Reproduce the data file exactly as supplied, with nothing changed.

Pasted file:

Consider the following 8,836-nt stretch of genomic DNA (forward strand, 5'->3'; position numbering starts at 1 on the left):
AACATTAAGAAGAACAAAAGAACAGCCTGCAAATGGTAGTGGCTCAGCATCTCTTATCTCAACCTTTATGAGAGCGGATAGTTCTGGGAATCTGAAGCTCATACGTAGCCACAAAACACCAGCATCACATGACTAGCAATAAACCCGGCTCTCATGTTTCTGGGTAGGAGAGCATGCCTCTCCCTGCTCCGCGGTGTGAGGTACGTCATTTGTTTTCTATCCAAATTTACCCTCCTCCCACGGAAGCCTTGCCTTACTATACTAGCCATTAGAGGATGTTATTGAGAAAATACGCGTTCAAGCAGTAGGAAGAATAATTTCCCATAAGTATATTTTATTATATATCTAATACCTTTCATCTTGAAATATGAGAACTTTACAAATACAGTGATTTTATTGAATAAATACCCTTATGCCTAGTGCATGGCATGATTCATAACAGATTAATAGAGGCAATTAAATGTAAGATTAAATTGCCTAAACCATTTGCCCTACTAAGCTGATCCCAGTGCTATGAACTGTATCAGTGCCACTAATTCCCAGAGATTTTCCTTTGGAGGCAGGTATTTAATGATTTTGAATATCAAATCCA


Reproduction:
Consider the following 8,836-nt stretch of genomic DNA (forward strand, 5'->3'; position numbering starts at 1 on the left):
AACATTAAGAAGAACAAAAGAACAGCCTGCAAATGGTAGTGGCTCAGCATCTCTTATCTCAACCTTTATGAGAGCGGATAGTTCTGGGAATCTGAAGCTCATACGTAGCCACAAAACACCAGCATCACATGACTAGCAATAAACCCGGCTCTCATGTTTCTGGGTAGGAGAGCATGCCTCTCCCTGCTCCGCGGTGTGAGGTACGTCATTTGTTTTCTATCCAAATTTACCCTCCTCCCACGGAAGCCTTGCCTTACTATACTAGCCATTAGAGGATGTTATTGAGAAAATACGCGTTCAAGCAGTAGGAAGAATAATTTCCCATAAGTATATTTTATTATATATCTAATACCTTTCATCTTGAAATATGAGAACTTTACAAATACAGTGATTTTATTGAATAAATACCCTTATGCCTAGTGCATGGCATGATTCATAACAGATTAATAGAGGCAATTAAATGTAAGATTAAATTGCCTAAACCATTTGCCCTACTAAGCTGATCCCAGTGCTATGAACTGTATCAGTGCCACTAATTCCCAGAGATTTTCCTTTGGAGGCAGGTATTTAATGATTTTGAATATCAAATCCA